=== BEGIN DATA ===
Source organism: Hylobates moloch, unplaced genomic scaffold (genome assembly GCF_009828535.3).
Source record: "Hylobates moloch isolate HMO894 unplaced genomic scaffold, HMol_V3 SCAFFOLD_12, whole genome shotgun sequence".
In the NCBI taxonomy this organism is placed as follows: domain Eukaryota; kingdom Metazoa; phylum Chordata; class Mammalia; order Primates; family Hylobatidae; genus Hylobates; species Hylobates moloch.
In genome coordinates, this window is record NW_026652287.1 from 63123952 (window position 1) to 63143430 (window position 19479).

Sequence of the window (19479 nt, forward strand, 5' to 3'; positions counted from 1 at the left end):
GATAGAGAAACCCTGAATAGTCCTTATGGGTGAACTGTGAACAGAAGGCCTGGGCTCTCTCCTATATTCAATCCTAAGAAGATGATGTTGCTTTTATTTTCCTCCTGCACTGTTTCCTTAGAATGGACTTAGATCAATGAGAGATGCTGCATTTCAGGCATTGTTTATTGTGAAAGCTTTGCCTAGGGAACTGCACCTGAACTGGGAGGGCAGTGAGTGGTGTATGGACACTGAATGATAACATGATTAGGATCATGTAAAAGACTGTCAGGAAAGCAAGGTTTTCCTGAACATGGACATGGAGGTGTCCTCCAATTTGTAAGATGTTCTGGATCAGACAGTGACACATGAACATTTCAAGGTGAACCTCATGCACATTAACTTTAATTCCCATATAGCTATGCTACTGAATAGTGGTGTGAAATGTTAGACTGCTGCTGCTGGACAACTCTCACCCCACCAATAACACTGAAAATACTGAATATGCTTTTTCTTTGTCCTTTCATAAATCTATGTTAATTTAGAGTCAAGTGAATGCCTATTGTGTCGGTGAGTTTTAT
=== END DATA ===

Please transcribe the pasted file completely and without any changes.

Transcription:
Source organism: Hylobates moloch, unplaced genomic scaffold (genome assembly GCF_009828535.3).
Source record: "Hylobates moloch isolate HMO894 unplaced genomic scaffold, HMol_V3 SCAFFOLD_12, whole genome shotgun sequence".
In the NCBI taxonomy this organism is placed as follows: domain Eukaryota; kingdom Metazoa; phylum Chordata; class Mammalia; order Primates; family Hylobatidae; genus Hylobates; species Hylobates moloch.
In genome coordinates, this window is record NW_026652287.1 from 63123952 (window position 1) to 63143430 (window position 19479).

Sequence of the window (19479 nt, forward strand, 5' to 3'; positions counted from 1 at the left end):
GATAGAGAAACCCTGAATAGTCCTTATGGGTGAACTGTGAACAGAAGGCCTGGGCTCTCTCCTATATTCAATCCTAAGAAGATGATGTTGCTTTTATTTTCCTCCTGCACTGTTTCCTTAGAATGGACTTAGATCAATGAGAGATGCTGCATTTCAGGCATTGTTTATTGTGAAAGCTTTGCCTAGGGAACTGCACCTGAACTGGGAGGGCAGTGAGTGGTGTATGGACACTGAATGATAACATGATTAGGATCATGTAAAAGACTGTCAGGAAAGCAAGGTTTTCCTGAACATGGACATGGAGGTGTCCTCCAATTTGTAAGATGTTCTGGATCAGACAGTGACACATGAACATTTCAAGGTGAACCTCATGCACATTAACTTTAATTCCCATATAGCTATGCTACTGAATAGTGGTGTGAAATGTTAGACTGCTGCTGCTGGACAACTCTCACCCCACCAATAACACTGAAAATACTGAATATGCTTTTTCTTTGTCCTTTCATAAATCTATGTTAATTTAGAGTCAAGTGAATGCCTATTGTGTCGGTGAGTTTTAT